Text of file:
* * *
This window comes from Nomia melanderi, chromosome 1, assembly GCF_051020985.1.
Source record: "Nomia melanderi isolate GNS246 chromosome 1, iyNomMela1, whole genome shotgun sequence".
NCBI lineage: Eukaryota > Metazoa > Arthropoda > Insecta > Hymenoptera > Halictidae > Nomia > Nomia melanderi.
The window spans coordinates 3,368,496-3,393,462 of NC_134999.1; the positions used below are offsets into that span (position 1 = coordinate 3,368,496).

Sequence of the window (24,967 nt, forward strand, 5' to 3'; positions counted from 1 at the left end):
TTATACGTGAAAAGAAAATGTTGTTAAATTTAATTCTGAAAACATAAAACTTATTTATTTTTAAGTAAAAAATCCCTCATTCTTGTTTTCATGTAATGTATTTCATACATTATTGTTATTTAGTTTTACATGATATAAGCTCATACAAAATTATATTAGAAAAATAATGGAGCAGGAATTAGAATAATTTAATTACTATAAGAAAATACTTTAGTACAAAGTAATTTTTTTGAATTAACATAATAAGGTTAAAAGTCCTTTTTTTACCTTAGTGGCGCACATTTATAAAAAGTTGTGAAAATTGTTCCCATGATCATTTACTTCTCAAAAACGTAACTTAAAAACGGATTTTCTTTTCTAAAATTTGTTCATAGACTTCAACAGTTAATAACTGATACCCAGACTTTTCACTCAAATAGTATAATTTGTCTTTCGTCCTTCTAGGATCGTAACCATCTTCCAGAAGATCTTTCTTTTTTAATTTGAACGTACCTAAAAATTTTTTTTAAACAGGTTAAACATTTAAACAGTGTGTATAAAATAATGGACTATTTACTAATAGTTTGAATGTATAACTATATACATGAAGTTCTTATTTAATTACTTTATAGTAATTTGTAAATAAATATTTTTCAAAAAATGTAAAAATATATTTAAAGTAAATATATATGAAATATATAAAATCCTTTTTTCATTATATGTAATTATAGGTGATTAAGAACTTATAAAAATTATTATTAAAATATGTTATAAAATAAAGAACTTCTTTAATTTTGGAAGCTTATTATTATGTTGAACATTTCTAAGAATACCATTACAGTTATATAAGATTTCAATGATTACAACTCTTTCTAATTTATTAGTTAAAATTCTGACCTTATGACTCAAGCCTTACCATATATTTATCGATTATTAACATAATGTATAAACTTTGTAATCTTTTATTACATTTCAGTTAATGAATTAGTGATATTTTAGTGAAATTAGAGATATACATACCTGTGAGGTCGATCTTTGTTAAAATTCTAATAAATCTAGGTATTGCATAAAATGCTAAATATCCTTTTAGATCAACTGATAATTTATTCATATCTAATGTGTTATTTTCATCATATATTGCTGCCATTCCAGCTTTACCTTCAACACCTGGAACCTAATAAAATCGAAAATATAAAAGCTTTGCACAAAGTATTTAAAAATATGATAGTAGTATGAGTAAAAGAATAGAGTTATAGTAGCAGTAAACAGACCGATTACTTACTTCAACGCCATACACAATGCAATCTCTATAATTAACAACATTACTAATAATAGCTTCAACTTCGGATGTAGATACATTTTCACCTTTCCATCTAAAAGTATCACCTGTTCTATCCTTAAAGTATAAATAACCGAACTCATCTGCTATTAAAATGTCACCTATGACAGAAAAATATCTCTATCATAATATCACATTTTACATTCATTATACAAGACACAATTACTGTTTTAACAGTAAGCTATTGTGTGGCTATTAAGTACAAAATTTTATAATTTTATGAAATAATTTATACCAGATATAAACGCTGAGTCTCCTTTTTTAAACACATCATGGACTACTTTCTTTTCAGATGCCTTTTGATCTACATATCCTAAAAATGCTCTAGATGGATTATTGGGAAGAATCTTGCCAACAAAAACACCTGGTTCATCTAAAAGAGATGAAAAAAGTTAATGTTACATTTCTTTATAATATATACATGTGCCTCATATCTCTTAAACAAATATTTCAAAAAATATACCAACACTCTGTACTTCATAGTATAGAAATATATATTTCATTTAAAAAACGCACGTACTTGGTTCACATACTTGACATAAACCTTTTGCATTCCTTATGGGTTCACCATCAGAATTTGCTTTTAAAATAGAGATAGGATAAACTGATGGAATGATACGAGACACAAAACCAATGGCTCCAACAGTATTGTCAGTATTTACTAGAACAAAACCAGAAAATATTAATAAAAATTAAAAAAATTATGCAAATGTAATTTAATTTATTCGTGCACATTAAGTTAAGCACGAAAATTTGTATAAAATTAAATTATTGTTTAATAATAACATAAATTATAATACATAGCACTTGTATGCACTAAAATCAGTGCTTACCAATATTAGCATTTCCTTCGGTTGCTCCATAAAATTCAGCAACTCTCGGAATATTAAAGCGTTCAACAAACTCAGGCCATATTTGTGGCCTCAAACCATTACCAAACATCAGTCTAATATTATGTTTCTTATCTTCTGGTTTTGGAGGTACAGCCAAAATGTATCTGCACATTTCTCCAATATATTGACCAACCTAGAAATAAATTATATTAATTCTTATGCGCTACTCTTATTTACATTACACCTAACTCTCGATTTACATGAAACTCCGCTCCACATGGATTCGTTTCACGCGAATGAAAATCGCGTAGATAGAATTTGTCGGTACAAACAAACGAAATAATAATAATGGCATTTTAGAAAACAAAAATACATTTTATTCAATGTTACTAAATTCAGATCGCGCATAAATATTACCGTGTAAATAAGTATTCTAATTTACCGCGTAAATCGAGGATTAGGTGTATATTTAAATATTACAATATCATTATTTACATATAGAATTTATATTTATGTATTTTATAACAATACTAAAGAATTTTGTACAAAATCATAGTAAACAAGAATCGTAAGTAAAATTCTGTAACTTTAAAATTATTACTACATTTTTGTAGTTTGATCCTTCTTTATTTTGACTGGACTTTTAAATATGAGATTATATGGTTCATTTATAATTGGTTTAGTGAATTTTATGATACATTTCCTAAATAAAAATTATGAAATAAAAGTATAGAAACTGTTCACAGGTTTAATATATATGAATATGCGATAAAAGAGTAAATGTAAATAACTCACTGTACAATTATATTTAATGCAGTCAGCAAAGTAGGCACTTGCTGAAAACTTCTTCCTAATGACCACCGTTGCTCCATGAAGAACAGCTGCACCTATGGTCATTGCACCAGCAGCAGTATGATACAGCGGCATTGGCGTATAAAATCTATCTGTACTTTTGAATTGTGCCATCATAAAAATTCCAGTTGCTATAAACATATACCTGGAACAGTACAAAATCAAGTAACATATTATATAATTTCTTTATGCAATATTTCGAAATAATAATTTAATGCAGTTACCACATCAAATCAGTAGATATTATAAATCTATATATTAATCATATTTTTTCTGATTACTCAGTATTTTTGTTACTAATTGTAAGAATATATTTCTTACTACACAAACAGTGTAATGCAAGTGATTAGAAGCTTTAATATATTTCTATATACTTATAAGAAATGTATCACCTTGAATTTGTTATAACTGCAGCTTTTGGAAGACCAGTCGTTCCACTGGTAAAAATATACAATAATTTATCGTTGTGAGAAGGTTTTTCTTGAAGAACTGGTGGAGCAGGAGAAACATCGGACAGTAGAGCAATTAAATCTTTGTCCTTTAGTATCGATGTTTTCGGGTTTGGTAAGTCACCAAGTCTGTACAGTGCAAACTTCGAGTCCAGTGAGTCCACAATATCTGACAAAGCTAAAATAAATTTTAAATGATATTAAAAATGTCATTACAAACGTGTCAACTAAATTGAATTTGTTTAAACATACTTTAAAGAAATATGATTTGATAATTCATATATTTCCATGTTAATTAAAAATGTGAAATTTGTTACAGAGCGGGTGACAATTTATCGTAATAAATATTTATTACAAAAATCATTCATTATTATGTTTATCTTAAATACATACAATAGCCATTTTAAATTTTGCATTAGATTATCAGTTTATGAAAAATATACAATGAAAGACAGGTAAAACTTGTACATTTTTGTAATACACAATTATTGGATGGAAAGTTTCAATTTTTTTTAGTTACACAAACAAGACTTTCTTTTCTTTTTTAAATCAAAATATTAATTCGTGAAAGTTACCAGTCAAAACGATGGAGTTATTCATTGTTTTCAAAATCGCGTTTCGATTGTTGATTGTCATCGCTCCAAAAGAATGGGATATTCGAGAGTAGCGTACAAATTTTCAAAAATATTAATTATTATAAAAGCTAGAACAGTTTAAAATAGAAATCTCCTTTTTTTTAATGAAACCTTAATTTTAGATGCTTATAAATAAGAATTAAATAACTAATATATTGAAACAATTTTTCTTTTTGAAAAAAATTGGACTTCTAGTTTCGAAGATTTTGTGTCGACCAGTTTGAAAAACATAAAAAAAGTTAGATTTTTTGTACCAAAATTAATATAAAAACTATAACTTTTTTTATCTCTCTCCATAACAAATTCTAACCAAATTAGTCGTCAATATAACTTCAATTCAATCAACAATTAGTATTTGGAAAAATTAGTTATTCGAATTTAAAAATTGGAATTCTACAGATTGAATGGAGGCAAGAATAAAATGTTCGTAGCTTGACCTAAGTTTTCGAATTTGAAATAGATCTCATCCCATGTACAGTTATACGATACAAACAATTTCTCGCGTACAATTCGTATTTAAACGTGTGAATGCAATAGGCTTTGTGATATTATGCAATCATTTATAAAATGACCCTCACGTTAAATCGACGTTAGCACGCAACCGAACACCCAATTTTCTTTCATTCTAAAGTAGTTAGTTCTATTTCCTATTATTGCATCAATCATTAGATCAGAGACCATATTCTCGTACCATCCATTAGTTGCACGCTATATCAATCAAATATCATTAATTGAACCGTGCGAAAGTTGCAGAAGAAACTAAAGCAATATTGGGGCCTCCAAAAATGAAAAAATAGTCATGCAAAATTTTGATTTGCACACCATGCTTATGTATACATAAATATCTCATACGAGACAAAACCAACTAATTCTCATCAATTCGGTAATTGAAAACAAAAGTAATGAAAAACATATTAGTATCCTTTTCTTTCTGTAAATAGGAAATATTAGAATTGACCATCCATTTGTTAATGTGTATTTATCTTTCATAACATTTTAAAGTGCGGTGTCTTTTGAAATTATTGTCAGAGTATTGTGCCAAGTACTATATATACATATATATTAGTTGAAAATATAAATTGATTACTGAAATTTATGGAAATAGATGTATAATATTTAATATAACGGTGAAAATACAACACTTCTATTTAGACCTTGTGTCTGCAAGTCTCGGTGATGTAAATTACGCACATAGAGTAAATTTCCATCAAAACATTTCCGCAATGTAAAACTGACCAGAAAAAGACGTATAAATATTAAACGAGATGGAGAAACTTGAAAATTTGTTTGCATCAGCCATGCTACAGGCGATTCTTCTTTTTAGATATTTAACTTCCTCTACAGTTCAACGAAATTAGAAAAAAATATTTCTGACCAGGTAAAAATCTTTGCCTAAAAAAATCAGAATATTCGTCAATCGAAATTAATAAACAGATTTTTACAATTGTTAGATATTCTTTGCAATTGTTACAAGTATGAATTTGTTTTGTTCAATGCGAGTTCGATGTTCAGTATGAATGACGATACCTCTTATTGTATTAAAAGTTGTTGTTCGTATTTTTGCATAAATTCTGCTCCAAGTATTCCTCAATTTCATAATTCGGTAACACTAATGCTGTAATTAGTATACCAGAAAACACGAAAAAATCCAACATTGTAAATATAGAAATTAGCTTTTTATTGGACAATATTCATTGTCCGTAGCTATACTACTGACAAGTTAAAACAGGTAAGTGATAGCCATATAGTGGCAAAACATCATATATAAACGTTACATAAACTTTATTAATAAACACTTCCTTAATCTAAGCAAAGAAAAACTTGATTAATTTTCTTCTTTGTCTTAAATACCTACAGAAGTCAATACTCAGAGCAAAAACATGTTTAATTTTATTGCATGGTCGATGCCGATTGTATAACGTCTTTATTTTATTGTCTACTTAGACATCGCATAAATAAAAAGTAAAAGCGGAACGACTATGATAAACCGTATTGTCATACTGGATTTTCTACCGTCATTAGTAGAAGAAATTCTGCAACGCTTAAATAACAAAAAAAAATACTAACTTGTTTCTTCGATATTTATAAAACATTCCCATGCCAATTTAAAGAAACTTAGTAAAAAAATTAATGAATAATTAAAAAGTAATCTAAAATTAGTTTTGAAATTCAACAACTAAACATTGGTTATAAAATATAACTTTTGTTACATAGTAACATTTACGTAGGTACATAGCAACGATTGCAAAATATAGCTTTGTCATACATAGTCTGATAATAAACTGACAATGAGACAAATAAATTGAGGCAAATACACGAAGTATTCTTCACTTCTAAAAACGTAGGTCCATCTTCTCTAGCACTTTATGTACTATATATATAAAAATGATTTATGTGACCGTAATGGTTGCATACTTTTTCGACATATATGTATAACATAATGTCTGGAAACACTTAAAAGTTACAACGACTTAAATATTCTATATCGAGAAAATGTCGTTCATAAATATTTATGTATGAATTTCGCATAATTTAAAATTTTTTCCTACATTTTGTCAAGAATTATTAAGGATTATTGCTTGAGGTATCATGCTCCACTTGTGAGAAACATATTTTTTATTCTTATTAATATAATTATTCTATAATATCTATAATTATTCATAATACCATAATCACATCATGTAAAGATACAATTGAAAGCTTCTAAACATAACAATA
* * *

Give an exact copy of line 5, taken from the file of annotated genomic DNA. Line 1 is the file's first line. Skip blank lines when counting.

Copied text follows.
Sequence of the window (24,967 nt, forward strand, 5' to 3'; positions counted from 1 at the left end):